As good as Colbert and MacMurray are together, the real stars of The Egg and I are Marjorie Main and Percy Kilbride as Ma and Pa Kettle. Main even earned an Oscar nomination for Best Supporting Actress for her performance as the rough but kindly matriarch of the expansive Kettle clan, and the Kettles went on to star in their own series of films. The movie’s depiction of the family falls back on many negative stereotypes about poor rural farmers, including laziness, dirtiness, unchecked reproduction of children, lax parenting, and lack of ambition to do any better, but Marjorie Main in particular brilliantly transcends those stereotypes to create the warm, lovable, loyal character of Ma Kettle. Having grown up on a farm in rural Indiana, Main had a deep well of experience to draw on for Ma Kettle, even though she never had any children and eventually left the farm to graduate from Hamilton College when she was 19. I adore Marjorie Main in just about every role she plays, but her Ma Kettle is the lynchpin that makes this movie work. Overwhelmed as she is by her chaotic family, she manages to keep them all fed even if she can’t keep their names straight, and Main invests her with resolution, generosity, and clear-eyed practicality that cut through the clutter. It’s no wonder that audiences fell in love with Ma Kettle and wanted more stories about her and her rambunctious family. If you, too, fall for Ma’s eccentric charm, you can see more of her in the subsequent Ma and Pa Kettle films, including Ma and Pa Kettle (1949), Ma and Pa Kettle Go to Town (1950), Ma and Pa Kettle at Waikiki (1953), and The Kettles on Old MacDonald’s Farm (1957), but don’t miss Main’s other great performances in The Women (1939), Heaven Can Wait (1943), Meet Me in St. Louis (1944), and The Harvey Girls (1946).

Ma and Pa Kettle, Marjorie Main and Percy Kilbride
Ma and Pa Kettle proved irresistible to audiences and went on to star in their own series of films, including Ma and Pa Kettle at Home (1954).

The Egg and I is also noteworthy for memorable supporting performances from Richard Long, Louise Allbritton, and Billy House, as well as a delightful appearance by Ida Moore as the little old lady who wanders into Betty’s kitchen. While it’s mostly acceptable for family viewing, be aware that it includes offensive caricatures of Native Americans. Chester Erskine only directed seven films in his career and was more prolific as a writer; in addition to directing The Egg and I, he also produced and wrote the screenplay. If you’re keen to see more comedy with Claudette Colbert, some of my favorites are It Happened One Night (1934), Midnight (1939), and The Palm Beach Story (1942). Fred MacMurray is best remembered now for his performance in the noir classic, Double Indemnity (1944), as well as his starring roles in live-action Disney films like The Shaggy Dog (1959), The Absent-Minded Professor (1961), and The Happiest Millionaire (1967), but his long-running role on the TV series My Three Sons (1960-1972) made him a television icon.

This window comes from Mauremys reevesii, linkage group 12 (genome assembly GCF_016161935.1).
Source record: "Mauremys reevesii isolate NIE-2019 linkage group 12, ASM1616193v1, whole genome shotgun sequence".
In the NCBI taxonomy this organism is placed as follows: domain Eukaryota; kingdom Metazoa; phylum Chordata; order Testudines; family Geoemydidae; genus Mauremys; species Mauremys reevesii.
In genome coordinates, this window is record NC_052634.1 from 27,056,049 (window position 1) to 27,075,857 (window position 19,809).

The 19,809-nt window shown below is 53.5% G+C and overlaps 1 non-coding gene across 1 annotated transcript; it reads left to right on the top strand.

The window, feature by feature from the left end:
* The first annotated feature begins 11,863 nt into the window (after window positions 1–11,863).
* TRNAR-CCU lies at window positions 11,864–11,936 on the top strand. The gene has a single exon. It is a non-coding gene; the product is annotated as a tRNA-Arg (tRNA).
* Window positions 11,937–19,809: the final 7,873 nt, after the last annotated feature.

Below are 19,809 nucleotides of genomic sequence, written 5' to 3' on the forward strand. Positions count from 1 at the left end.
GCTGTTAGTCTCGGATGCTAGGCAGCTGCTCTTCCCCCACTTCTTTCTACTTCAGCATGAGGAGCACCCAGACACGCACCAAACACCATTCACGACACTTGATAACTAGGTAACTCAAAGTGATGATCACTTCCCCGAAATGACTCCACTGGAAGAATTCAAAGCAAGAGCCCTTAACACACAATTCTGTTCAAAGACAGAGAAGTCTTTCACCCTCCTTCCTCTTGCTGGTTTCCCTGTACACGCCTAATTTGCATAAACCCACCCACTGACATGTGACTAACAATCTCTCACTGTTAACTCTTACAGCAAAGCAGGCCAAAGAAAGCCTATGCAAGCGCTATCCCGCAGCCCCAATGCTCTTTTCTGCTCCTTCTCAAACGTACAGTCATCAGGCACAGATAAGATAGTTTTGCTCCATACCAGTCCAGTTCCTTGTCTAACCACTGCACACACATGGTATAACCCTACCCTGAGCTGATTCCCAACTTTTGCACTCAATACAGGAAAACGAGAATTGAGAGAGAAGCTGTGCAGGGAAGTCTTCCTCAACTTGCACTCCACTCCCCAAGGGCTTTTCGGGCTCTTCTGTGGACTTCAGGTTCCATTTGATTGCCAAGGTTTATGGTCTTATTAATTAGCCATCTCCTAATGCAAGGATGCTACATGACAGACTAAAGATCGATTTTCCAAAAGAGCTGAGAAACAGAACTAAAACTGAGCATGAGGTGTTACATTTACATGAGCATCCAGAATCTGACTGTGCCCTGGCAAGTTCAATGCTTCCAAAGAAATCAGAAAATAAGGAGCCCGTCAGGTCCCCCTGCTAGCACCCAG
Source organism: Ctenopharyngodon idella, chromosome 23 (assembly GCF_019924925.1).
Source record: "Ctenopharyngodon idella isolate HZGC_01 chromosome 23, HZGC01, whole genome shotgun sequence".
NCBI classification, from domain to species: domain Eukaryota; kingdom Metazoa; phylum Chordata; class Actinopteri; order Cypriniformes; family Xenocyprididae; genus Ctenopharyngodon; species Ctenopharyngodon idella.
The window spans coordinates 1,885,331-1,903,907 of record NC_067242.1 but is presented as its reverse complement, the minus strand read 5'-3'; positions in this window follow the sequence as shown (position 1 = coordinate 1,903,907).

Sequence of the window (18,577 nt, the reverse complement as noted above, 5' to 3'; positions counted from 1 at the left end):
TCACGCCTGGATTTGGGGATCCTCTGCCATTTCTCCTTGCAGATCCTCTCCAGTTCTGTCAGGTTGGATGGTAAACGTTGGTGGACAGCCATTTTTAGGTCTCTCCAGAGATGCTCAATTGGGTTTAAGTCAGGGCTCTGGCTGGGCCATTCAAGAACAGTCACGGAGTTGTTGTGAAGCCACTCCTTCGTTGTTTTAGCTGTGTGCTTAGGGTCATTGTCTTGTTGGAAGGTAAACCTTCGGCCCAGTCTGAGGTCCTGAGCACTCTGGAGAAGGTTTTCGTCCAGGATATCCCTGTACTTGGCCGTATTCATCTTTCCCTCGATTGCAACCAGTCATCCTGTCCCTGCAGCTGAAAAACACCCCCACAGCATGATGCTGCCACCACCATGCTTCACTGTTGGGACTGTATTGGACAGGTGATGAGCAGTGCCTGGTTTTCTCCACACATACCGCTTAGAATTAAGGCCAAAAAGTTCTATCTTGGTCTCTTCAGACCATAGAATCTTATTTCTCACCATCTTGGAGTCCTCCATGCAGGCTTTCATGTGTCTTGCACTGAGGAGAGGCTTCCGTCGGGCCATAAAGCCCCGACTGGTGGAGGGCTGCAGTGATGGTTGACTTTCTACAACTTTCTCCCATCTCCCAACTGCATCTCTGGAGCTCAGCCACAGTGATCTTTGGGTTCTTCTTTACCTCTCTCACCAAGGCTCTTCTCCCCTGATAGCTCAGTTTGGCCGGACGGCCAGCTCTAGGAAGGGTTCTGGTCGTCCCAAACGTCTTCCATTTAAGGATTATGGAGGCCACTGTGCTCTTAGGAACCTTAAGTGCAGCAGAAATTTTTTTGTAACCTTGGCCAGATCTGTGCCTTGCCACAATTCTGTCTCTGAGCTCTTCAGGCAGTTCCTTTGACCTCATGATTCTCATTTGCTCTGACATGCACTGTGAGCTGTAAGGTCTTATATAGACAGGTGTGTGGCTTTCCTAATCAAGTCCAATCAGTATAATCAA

— Jennifer Garlen for Classic Movie Hub

Jennifer Garlen pens our monthly Silver Screen Standards column. You can read all of Jennifer’s Silver Screen Standards articles here.

Jennifer is a former college professor with a PhD in English Literature and a lifelong obsession with film. She writes about classic movies at her blog, Virtual Virago, and presents classic film programs for lifetime learning groups and retirement communities. She’s the author of Beyond Casablanca: 100 Classic Movies Worth Watching and its sequel, Beyond Casablanca II: 101 Classic Movies Worth Watching, and she is also the co-editor of two books about the works of Jim Henson.

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One Response to Silver Screen Standards: The Egg and I (1947)

  1. Peta Dunwoodie says:

    I am a very big fan of old movies. I watched Charade with Cary Grant just yesterday. I believe the older movies were more real to watch. The actors really had something that today’s actors don’t have.